Virginia Uranium Case

Coles hill, a Federal-style manor built in around 1817, presides over the largest untapped deposit of uranium in the United States. On Monday, the US Supreme Court will decide whether members of Coles family, who have worked on the land for more than 200 years, can now dig up to find what’s underneath.

In 1980s, the Virginia legislature imposed a moratorium, when the Coles wanted to mine the uranium. The fear of an unsightly mine and radioactive waste was cited then.

A few years ago, a company to revive the Virginia uranium case was formed by Walter Coles, when he saw the uranium market picking up. Since the state firmly opposed it, Walter challenged the moratorium in court. After lower courts ruled out his plea, the Supreme Court agreed to hear out the Virginia uranium case.

The issue in front of the US Supreme Court would be: Does Virginia have the right to regulate uranium mining? Or is that owned by the federal government?

The issue revolves in a community that is in dire needs of jobs. Pittsylvania County, located midway along Virginia’s border with North Carolina, has suffered the collapse of its furniture, textile and tobacco industries. Over the years, a few local residents have invested in the Coles’ mining company.

Coles, whose family owns about 20 percent of the company, said, “It’d be the engine of economic growth here.” But the constant fear of destruction to the environment and radioactive waste raises concerns among new businesses.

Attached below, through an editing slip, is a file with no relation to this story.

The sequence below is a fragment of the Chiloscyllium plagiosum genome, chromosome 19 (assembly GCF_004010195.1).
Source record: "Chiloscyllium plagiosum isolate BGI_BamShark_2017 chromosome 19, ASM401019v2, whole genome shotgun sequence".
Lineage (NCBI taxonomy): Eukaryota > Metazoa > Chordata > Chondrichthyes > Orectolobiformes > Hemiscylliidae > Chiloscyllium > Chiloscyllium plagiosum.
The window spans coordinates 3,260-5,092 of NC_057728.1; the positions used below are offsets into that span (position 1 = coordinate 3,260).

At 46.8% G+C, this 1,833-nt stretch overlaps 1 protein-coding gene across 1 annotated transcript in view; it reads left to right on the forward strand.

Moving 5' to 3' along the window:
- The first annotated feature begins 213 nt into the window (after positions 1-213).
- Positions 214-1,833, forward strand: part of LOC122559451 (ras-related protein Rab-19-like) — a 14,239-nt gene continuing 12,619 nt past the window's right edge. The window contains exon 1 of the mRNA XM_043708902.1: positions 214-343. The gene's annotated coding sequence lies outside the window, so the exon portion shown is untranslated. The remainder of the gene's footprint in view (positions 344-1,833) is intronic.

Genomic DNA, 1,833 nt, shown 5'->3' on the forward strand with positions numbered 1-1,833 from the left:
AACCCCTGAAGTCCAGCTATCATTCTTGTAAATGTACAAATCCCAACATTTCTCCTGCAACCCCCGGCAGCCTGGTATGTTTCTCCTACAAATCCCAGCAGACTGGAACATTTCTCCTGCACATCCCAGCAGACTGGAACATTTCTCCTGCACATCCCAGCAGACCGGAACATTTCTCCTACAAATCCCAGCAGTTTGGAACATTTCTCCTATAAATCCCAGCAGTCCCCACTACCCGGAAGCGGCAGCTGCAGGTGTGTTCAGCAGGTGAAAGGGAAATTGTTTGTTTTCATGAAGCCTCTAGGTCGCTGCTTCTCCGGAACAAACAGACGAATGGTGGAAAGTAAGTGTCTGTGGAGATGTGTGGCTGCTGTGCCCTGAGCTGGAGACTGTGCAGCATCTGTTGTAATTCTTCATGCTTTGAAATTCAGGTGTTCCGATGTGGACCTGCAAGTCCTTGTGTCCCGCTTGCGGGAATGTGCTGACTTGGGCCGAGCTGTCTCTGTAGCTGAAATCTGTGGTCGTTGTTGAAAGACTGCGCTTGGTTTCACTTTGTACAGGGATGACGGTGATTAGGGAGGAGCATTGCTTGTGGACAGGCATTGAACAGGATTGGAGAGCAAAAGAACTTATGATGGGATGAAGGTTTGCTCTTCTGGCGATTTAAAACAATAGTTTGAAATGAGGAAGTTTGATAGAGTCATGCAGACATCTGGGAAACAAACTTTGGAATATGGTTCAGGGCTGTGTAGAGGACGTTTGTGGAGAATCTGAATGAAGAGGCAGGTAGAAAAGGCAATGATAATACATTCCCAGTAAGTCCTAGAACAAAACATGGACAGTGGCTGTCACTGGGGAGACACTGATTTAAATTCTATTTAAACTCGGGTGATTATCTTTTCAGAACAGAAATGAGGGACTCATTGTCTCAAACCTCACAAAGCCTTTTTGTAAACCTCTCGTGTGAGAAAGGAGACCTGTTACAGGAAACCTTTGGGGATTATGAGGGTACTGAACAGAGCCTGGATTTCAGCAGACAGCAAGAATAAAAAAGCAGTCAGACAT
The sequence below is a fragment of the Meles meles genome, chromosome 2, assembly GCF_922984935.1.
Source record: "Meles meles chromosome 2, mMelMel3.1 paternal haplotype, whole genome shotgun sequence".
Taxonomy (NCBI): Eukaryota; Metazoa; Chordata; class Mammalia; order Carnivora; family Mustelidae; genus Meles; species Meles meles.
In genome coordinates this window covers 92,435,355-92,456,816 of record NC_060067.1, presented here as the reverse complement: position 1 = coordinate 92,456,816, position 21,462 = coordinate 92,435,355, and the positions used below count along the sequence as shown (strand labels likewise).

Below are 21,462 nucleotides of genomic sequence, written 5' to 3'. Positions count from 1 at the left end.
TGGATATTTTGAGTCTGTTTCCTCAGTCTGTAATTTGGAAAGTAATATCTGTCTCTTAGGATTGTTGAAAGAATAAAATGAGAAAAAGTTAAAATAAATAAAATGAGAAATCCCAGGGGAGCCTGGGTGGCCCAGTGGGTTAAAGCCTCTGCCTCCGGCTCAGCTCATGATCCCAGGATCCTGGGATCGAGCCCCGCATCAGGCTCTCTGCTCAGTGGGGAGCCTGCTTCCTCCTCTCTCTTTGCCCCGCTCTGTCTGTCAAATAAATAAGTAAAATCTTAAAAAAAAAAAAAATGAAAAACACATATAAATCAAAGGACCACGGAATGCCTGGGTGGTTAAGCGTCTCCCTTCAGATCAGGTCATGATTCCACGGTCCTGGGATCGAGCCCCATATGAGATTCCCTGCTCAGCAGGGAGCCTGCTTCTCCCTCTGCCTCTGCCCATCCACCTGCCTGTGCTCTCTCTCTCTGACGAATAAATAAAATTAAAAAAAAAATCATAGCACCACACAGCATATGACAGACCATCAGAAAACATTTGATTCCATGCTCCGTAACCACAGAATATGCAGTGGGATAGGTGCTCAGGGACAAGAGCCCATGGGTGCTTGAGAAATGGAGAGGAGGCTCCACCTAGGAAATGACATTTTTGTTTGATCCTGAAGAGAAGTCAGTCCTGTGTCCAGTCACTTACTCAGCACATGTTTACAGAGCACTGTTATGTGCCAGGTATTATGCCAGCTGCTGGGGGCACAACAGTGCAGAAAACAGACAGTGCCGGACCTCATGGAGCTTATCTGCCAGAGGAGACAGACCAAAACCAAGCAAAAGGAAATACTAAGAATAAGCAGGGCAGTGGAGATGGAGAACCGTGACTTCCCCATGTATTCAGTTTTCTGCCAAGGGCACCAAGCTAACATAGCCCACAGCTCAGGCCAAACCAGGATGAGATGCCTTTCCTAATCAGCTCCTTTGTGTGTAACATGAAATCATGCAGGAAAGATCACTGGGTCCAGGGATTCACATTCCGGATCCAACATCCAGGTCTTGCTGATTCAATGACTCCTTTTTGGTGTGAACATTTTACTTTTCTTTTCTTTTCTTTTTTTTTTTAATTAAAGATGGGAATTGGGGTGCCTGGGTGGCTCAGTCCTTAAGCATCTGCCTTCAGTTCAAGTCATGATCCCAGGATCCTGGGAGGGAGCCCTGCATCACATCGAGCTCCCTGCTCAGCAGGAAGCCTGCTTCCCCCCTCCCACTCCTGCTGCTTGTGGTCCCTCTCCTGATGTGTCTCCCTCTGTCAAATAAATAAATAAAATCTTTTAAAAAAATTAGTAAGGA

Ben Davenport, who owns a major oil distributor and other businesses in the Pittsylvania County seat of Chatham, said, “It’s hard to get away from the stigma of what uranium associates itself with. The thing in the middle of all this is, you know, the Coles are good friends. It’s not easy being on opposite sides.”

The uranium ore is expected to be around 119 million pounds and roughly seven years ago, it was valued at approximately $7 billion. The prices have surely gone down since then, but still a huge amount is involved.

“It’s not arguing in terms of federalism but rather in terms of federal preemption,” said Carl Tobias at the University of Richmond Law School. “And so it’s an unusual position for a Republican administration to be in arguing that federal supremacy should win out here.”

The Trump administration will have to work hard in order persuade the justices to overturn the ruling of federal judge Albert Diaz that kept Virginia’s ban on uranium mining in place.

The United States Supreme Court will hear the Virginia uranium case on Monday, November 5th.

LEAVE A REPLY

Please enter your comment!
Please enter your name here